12:8 Gird thyself. In other words, Dress thyself. His girdle was unfastened while sleeping, and his sandals laid off. The garment to be cast about him was a cloak. There was no haste.
And he went out, and followed him; and wist not that it was true which was done by the angel; but thought he saw a vision.
12:9 Thought he saw a vision. All seemed so strange that, just aroused from sleep, he was uncertain whether it was real.
When they were past the first and the second ward, they came unto the iron gate that leadeth unto the city; which opened to them of his own accord: and they went out, and passed on through one street; and forthwith the angel departed from him.
12:10 The first and second ward. Watches. The soldiers on watch seem to have been stationed apart, one near Peter's door, the other near the gate.
The iron gate. The outer gate of the prison. It was after it was passed, and the angel had left him in the street, that Peter was first sure that it was no vision, but that the Lord had delivered him.
And when Peter was come to himself, he said, Now I know of a surety, that the Lord hath sent his angel, and hath delivered me out of the hand of Herod, and from all the expectation of the people of the Jews.
And when he had considered the thing, he came to the house of Mary the mother of John, whose surname was Mark; where many were gathered together praying.
12:12 Came to the house of Mary. This Mary was the mother of Mark, called in Acts both John and Mark. See Ac 13:5,13 15:39 She was related to Barnabas (Col 4:10).
Many were assembled together praying. For Peter's deliverance.
And as Peter knocked at the door of the gate, a damsel came to hearken, named Rhoda.
12:13 A damsel came to hearken. It was the night, and they were Christians. The knocker might be an enemy or a friend. The damsel, a maid-servant, had charge of the door.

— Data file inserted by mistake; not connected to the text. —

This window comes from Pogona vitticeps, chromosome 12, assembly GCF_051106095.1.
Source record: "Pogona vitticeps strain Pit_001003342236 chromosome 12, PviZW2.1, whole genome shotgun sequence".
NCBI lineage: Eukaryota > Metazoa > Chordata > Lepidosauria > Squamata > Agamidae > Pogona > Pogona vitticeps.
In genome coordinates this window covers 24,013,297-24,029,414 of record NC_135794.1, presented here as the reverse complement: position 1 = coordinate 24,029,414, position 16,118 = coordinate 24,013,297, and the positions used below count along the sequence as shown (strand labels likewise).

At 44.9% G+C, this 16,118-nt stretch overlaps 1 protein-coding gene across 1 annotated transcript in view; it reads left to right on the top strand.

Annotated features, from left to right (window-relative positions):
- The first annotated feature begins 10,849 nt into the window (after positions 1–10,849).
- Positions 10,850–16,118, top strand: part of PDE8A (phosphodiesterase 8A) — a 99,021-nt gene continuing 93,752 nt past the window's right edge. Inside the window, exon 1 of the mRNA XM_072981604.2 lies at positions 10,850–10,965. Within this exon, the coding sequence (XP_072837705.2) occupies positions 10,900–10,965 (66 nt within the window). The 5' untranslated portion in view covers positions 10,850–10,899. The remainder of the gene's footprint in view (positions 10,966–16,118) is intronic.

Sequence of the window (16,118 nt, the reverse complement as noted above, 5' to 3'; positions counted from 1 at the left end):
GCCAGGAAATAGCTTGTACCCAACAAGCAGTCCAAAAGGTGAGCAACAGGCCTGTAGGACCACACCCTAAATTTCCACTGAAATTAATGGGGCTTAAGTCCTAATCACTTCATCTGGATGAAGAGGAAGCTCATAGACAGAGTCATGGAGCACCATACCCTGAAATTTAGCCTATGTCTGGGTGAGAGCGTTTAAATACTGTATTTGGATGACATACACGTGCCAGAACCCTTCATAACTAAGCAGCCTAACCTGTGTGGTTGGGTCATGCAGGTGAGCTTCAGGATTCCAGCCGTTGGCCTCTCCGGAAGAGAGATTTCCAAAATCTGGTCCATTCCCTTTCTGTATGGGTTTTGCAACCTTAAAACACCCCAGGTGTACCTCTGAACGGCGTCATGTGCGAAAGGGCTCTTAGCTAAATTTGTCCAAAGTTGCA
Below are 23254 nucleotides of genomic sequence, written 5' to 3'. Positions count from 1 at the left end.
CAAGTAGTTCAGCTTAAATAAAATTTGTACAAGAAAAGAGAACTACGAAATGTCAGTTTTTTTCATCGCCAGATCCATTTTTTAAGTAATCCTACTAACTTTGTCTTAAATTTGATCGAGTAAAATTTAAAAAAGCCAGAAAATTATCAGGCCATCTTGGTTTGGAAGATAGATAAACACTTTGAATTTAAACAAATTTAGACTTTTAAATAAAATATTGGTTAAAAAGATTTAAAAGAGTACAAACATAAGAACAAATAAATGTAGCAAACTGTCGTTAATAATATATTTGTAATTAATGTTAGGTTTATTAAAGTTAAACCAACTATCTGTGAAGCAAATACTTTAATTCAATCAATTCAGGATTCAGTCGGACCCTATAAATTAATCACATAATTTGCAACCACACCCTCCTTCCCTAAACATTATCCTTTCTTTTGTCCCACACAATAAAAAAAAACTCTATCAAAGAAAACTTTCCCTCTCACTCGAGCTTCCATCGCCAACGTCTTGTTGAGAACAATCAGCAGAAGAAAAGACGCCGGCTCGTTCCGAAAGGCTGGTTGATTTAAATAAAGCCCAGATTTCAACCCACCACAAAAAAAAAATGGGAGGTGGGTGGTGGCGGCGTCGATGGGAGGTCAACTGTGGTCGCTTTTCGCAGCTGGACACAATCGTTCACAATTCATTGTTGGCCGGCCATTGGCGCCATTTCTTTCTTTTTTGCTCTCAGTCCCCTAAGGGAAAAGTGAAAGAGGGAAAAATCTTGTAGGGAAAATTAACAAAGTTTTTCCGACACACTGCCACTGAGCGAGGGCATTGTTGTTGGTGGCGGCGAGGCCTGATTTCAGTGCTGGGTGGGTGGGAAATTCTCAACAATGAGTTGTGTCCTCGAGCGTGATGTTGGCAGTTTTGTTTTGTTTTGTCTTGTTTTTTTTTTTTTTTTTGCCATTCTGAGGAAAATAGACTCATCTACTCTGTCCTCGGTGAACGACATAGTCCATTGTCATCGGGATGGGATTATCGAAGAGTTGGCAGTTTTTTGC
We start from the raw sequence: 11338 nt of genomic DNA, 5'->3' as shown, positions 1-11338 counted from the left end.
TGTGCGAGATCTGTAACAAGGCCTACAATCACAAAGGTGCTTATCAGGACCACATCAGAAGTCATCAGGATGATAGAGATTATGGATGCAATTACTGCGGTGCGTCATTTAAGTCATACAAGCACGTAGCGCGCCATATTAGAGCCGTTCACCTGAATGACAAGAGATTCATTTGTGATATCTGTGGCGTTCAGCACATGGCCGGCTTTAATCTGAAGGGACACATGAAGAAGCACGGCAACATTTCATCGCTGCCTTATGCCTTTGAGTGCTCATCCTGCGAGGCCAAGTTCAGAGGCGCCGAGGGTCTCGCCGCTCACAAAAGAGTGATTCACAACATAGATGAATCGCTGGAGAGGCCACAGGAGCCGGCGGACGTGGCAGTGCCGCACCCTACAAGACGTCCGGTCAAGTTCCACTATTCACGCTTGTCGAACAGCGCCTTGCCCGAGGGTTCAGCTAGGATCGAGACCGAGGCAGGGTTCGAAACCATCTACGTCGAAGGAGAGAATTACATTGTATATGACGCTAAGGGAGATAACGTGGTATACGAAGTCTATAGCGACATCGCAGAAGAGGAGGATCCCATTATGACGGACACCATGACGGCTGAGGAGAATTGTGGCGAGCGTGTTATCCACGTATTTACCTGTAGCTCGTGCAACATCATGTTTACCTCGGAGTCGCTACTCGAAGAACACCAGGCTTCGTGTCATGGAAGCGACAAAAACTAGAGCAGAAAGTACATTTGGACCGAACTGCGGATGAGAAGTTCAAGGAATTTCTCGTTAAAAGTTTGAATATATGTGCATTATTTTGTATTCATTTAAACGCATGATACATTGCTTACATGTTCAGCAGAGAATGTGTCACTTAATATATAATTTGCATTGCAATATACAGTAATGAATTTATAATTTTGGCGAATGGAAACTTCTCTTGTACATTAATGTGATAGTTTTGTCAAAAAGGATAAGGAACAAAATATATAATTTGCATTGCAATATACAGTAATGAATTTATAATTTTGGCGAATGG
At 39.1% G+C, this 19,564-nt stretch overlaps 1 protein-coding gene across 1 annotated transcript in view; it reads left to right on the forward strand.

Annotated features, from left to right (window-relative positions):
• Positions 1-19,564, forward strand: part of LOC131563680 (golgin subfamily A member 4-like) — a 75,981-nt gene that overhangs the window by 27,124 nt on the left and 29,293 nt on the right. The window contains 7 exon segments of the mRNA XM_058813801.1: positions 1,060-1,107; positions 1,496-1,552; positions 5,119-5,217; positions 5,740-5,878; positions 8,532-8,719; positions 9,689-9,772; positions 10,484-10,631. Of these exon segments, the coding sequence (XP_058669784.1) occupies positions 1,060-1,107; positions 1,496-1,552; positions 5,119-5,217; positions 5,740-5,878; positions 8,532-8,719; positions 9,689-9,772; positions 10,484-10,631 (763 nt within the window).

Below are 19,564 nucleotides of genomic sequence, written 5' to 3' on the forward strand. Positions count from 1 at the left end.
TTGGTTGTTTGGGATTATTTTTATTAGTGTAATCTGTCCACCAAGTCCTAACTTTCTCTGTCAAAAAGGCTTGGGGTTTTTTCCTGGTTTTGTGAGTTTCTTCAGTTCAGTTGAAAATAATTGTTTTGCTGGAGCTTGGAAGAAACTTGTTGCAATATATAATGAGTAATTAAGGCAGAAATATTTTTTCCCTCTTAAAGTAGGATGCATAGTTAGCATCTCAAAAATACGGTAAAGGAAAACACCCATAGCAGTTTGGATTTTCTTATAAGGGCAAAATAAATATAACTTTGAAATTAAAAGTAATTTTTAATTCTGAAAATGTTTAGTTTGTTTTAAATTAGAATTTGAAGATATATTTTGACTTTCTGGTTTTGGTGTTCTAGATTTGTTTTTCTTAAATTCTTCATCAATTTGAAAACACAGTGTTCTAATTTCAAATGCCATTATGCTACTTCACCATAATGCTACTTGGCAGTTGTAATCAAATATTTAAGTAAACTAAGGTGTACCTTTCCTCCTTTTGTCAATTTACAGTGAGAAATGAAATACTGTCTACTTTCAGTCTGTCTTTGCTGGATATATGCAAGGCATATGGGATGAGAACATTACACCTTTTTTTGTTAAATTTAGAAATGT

And when she knew Peter's voice, she opened not the gate for gladness, but ran in, and told how Peter stood before the gate.
12:14 When she knew Peter's voice. In answer to her question who might be at the door. Instead of opening, in her gladness, she flew to tell the good news, a touch of nature.
And they said unto her, Thou art mad. But she constantly affirmed that it was even so. Then said they, It is his angel.
12:15 It is his angel. The Jews held that every one had his guardian angel, and the thought his angel had assumed Peter's voice. A mistake, and Luke does not say whether the idea on which it was based is true or not.
But Peter continued knocking: and when they had opened the door, and saw him, they were astonished.
12:16 They were astonished. They could hardly believe their own eyes.
But he, beckoning unto them with the hand to hold their peace, declared unto them how the Lord had brought him out of the prison. And he said, Go shew these things unto James, and to the brethren. And he departed, and went into another place.
12:17 Beckoning... to hold their peace. Their joy was so tumultuous that he could not be heard.
Go shew these things unto James. Not the apostle, but the brother of the Lord, so conspicuous after this as the pastor of the church at Jerusalem. Peter's message seems to recognize the fact that he was a leading man. Perhaps the apostles had retired from the city for fear of Herod. For notices of James, see Ac 15:13 21:18 Ga 1:19 2:9,12.